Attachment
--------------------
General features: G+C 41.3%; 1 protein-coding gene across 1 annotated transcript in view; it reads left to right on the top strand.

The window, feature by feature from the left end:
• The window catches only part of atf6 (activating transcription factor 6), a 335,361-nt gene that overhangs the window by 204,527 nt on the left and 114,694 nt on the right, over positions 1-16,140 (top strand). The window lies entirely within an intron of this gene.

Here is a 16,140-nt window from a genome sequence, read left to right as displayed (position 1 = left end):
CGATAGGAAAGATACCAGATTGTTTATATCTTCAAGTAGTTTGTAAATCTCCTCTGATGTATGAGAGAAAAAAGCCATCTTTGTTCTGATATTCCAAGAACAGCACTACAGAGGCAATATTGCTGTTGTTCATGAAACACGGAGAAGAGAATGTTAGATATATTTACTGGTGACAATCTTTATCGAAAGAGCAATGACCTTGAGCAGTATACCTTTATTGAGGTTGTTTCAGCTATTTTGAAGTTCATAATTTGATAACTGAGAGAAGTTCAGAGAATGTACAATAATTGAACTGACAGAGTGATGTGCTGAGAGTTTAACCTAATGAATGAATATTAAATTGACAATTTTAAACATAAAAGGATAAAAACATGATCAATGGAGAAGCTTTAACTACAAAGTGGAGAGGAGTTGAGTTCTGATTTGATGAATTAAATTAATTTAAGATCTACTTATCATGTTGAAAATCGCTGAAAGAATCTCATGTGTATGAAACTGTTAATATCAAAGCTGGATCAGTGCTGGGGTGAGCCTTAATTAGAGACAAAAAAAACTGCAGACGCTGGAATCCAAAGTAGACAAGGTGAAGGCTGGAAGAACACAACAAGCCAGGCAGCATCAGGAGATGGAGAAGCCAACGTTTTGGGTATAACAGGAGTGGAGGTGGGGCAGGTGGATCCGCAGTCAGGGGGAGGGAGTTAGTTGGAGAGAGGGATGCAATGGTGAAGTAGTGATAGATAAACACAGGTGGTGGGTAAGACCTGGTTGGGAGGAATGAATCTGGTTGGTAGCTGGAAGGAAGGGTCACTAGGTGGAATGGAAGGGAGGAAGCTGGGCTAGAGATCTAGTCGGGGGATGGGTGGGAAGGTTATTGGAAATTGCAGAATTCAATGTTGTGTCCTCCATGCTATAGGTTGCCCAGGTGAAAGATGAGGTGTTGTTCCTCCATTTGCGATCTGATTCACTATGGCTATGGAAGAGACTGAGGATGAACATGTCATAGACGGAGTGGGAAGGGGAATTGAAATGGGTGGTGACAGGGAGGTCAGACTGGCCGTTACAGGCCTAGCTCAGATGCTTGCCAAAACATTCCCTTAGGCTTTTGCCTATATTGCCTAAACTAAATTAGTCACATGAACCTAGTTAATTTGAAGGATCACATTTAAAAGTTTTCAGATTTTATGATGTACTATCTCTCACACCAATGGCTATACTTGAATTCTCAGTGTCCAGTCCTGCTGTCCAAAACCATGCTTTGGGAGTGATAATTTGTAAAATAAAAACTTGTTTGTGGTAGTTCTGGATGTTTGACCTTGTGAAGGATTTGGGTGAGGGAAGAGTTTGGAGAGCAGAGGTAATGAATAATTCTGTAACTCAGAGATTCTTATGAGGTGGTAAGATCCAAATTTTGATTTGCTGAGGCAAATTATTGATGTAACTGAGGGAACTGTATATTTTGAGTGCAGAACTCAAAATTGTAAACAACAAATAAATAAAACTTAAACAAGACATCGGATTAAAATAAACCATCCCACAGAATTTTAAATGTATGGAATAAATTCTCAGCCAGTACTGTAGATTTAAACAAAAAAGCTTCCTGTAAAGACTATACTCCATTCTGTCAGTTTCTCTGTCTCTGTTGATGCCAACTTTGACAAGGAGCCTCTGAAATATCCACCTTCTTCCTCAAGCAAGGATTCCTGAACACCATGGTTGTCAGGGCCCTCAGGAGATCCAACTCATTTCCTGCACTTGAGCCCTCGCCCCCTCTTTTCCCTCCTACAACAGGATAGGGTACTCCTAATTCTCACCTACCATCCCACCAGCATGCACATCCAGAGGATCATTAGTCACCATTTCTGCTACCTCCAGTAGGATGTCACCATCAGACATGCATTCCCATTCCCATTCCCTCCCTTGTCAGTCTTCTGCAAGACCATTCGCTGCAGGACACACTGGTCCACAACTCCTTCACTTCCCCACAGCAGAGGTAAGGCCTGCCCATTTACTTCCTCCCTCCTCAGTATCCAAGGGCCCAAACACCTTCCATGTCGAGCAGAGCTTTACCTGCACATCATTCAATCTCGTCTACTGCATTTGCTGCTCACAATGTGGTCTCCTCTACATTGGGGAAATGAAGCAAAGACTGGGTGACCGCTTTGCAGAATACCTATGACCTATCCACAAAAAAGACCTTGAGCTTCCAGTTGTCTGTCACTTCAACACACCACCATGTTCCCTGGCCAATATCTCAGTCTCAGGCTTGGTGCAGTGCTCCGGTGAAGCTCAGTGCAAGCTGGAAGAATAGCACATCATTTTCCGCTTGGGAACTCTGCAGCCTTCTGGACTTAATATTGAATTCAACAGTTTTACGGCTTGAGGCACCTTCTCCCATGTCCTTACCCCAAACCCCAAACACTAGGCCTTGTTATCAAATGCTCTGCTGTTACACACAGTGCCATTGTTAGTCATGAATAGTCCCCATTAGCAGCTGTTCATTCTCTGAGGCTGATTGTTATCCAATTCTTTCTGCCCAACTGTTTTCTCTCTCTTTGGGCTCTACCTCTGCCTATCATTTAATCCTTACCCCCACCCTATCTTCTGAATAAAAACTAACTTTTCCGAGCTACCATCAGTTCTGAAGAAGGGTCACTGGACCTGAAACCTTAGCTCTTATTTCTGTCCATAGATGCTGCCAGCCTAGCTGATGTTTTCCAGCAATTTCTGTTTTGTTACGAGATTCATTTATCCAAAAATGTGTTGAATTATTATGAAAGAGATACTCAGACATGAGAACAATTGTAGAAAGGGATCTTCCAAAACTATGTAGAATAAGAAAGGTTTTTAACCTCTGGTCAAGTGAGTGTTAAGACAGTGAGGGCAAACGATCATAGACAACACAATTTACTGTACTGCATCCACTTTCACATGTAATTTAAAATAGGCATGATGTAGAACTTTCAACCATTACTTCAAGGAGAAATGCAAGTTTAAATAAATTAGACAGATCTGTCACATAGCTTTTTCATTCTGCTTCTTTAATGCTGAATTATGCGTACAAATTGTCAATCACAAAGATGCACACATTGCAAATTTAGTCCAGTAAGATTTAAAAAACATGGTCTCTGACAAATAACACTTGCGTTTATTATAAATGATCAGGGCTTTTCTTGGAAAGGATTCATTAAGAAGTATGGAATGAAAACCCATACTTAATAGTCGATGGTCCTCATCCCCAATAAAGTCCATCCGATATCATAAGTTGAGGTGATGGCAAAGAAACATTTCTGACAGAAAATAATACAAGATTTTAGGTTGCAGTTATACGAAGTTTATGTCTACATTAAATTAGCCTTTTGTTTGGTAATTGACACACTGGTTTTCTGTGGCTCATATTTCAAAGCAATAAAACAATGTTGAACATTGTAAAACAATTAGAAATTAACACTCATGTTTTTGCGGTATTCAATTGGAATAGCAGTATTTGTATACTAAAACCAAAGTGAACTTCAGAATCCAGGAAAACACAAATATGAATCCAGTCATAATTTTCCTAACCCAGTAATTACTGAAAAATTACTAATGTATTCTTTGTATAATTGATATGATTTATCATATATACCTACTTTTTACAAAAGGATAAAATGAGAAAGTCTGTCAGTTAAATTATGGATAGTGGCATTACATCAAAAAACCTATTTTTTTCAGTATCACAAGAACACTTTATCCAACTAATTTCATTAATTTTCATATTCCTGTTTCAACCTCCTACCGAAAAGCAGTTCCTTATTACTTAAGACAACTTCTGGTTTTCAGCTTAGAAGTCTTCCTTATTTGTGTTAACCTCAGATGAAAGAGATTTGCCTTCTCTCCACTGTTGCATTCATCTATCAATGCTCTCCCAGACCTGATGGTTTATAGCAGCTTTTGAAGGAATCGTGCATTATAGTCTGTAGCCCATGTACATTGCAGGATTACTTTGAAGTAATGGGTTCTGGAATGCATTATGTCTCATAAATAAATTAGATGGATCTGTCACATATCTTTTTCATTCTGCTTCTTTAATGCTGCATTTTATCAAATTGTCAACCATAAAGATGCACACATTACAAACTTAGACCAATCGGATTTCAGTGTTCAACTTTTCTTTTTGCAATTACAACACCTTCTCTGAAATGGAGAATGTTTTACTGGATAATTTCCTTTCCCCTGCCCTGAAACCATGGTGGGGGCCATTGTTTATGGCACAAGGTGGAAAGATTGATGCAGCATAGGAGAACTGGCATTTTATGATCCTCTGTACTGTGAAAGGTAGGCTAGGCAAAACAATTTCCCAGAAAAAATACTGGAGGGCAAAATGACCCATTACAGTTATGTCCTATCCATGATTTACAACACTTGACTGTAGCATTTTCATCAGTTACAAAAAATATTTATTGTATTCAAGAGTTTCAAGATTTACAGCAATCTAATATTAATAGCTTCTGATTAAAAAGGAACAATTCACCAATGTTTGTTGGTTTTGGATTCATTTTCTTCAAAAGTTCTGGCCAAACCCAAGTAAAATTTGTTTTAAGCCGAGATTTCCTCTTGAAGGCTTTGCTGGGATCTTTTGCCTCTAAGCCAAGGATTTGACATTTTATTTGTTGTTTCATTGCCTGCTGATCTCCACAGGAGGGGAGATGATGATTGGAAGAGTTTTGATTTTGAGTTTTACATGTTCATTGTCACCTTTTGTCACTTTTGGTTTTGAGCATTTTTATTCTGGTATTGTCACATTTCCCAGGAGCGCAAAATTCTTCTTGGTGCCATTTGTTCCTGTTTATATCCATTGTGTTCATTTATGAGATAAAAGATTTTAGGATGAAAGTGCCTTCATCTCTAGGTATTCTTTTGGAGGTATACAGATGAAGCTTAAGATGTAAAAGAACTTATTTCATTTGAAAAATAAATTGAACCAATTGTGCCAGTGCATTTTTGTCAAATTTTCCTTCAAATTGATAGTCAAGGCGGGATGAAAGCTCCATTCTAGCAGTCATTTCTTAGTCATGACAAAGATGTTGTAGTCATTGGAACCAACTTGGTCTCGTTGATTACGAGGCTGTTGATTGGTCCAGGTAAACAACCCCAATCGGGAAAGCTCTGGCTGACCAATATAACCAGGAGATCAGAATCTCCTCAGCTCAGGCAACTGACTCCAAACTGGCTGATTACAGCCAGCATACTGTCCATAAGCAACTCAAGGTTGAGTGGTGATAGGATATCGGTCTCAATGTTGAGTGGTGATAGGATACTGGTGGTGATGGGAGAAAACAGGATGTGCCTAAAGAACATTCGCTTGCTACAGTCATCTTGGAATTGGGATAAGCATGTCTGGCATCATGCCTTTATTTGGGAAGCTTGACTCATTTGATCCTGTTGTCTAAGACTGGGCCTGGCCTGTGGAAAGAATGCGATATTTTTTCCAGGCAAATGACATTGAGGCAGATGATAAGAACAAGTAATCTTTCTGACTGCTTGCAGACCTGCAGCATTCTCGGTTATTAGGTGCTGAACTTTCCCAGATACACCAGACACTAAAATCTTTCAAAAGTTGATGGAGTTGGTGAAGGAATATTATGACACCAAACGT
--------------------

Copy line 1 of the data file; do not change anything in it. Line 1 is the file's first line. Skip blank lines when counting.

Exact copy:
General features: G+C 41.3%; 1 protein-coding gene across 1 annotated transcript in view; it reads left to right on the top strand.